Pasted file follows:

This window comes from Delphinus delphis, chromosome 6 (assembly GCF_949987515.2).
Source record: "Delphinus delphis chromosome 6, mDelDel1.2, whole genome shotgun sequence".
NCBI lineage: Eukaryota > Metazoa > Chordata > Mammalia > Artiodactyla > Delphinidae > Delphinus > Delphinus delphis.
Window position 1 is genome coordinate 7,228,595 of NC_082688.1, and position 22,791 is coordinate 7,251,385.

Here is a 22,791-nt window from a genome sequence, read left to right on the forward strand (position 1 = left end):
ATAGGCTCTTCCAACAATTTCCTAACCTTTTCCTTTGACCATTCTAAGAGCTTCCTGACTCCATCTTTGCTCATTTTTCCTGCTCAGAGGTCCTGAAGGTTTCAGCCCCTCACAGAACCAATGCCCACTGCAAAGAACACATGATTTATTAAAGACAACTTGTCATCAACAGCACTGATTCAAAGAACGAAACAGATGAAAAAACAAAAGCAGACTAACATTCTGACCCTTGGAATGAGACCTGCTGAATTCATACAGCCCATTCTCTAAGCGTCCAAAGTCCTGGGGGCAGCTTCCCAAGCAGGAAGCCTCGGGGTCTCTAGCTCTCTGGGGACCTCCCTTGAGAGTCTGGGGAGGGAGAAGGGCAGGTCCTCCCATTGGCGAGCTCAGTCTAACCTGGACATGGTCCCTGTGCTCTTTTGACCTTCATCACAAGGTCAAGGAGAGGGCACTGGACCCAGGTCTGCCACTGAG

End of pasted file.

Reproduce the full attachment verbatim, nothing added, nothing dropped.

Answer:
This window comes from Delphinus delphis, chromosome 6 (assembly GCF_949987515.2).
Source record: "Delphinus delphis chromosome 6, mDelDel1.2, whole genome shotgun sequence".
NCBI lineage: Eukaryota > Metazoa > Chordata > Mammalia > Artiodactyla > Delphinidae > Delphinus > Delphinus delphis.
Window position 1 is genome coordinate 7,228,595 of NC_082688.1, and position 22,791 is coordinate 7,251,385.

Here is a 22,791-nt window from a genome sequence, read left to right on the forward strand (position 1 = left end):
ATAGGCTCTTCCAACAATTTCCTAACCTTTTCCTTTGACCATTCTAAGAGCTTCCTGACTCCATCTTTGCTCATTTTTCCTGCTCAGAGGTCCTGAAGGTTTCAGCCCCTCACAGAACCAATGCCCACTGCAAAGAACACATGATTTATTAAAGACAACTTGTCATCAACAGCACTGATTCAAAGAACGAAACAGATGAAAAAACAAAAGCAGACTAACATTCTGACCCTTGGAATGAGACCTGCTGAATTCATACAGCCCATTCTCTAAGCGTCCAAAGTCCTGGGGGCAGCTTCCCAAGCAGGAAGCCTCGGGGTCTCTAGCTCTCTGGGGACCTCCCTTGAGAGTCTGGGGAGGGAGAAGGGCAGGTCCTCCCATTGGCGAGCTCAGTCTAACCTGGACATGGTCCCTGTGCTCTTTTGACCTTCATCACAAGGTCAAGGAGAGGGCACTGGACCCAGGTCTGCCACTGAG